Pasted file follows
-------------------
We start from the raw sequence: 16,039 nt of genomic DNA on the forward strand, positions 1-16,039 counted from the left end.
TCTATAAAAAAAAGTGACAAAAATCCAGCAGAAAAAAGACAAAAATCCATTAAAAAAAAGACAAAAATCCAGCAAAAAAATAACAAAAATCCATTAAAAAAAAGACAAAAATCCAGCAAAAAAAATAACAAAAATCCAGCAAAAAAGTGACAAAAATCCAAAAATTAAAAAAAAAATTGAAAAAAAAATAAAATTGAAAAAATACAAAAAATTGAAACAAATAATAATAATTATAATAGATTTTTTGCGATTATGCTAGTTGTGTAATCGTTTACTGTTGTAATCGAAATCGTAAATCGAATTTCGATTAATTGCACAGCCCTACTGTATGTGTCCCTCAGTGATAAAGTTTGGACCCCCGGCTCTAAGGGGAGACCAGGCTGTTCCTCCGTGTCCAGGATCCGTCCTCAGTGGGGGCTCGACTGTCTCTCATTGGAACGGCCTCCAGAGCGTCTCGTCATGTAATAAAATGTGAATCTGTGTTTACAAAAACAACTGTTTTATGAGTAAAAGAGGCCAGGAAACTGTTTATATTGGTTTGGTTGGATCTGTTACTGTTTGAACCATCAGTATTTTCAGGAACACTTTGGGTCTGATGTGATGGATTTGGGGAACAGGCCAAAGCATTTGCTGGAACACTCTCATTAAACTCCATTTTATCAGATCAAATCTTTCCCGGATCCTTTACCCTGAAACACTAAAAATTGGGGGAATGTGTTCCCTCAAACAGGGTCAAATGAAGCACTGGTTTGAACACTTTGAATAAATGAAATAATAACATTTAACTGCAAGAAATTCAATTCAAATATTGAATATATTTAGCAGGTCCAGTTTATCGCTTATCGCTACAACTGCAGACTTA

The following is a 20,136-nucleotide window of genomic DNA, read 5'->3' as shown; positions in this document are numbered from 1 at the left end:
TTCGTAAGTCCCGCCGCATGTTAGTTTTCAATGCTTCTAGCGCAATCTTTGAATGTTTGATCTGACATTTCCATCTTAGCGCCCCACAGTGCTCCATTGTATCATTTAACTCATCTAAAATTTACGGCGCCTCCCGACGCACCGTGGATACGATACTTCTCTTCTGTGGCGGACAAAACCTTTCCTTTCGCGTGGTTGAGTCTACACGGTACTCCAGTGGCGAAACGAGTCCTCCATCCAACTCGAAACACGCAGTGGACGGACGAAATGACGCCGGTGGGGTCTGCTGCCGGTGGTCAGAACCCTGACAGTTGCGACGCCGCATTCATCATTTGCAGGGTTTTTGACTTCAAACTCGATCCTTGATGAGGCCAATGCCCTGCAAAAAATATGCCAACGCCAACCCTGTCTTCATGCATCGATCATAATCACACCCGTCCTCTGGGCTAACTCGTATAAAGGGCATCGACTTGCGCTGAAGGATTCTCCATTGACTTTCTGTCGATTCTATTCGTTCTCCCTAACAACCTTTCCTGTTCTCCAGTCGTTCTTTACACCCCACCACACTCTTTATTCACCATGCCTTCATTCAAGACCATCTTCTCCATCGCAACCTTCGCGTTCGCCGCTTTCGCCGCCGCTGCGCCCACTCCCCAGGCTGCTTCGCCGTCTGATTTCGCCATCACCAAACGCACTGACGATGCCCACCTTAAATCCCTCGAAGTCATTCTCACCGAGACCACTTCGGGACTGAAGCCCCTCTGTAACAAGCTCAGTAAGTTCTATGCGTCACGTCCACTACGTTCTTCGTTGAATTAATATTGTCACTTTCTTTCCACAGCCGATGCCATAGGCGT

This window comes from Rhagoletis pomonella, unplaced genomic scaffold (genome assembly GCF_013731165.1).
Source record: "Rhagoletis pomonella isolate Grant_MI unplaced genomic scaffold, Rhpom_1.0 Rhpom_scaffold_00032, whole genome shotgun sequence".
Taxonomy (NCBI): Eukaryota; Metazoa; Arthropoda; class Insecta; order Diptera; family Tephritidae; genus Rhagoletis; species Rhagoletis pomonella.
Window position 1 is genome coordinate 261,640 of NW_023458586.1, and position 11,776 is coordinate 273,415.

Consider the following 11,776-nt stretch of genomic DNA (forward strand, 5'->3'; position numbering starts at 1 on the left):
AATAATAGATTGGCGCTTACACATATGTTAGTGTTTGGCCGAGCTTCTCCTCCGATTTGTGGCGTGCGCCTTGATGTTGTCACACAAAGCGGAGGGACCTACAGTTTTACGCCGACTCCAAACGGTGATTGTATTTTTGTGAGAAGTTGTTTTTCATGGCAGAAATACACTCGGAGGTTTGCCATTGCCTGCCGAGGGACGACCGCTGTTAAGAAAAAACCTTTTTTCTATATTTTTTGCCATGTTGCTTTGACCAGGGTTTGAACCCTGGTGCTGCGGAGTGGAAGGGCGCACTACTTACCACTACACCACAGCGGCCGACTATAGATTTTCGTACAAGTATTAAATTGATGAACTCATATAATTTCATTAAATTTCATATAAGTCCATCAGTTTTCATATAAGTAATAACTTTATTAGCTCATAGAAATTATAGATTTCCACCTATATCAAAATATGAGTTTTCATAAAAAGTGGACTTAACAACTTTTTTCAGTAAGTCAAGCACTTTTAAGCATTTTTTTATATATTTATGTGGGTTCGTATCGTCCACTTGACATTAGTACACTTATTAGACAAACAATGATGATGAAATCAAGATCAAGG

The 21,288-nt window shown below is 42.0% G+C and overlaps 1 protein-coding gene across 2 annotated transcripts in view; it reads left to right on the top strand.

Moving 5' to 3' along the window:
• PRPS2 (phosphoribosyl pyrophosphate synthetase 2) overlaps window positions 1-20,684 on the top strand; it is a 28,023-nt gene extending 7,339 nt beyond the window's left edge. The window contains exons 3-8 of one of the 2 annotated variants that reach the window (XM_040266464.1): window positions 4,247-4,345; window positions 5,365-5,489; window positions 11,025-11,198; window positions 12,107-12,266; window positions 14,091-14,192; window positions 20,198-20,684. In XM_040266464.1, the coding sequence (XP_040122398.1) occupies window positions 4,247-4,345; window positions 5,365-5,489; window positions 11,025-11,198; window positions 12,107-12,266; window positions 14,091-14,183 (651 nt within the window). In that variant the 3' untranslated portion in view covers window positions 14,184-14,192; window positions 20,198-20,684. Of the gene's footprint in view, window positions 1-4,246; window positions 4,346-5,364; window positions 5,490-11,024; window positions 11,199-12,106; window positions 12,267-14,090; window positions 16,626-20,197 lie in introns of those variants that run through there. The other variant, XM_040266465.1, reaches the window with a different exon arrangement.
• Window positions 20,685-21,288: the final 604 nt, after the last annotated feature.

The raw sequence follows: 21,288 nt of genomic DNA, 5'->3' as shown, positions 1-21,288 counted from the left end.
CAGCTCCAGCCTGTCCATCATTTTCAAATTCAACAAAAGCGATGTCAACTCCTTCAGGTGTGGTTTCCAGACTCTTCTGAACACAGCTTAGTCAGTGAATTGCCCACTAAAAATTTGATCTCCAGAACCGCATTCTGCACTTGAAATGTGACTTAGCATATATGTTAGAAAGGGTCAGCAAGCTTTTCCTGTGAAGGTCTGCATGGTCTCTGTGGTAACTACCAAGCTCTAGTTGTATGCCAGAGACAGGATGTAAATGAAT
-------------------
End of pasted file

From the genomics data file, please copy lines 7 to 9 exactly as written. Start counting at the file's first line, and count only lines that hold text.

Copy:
Taxonomy (NCBI): Eukaryota; Metazoa; Arthropoda; class Insecta; order Diptera; family Tephritidae; genus Rhagoletis; species Rhagoletis pomonella.
Window position 1 is genome coordinate 261,640 of NW_023458586.1, and position 11,776 is coordinate 273,415.

Consider the following 11,776-nt stretch of genomic DNA (forward strand, 5'->3'; position numbering starts at 1 on the left):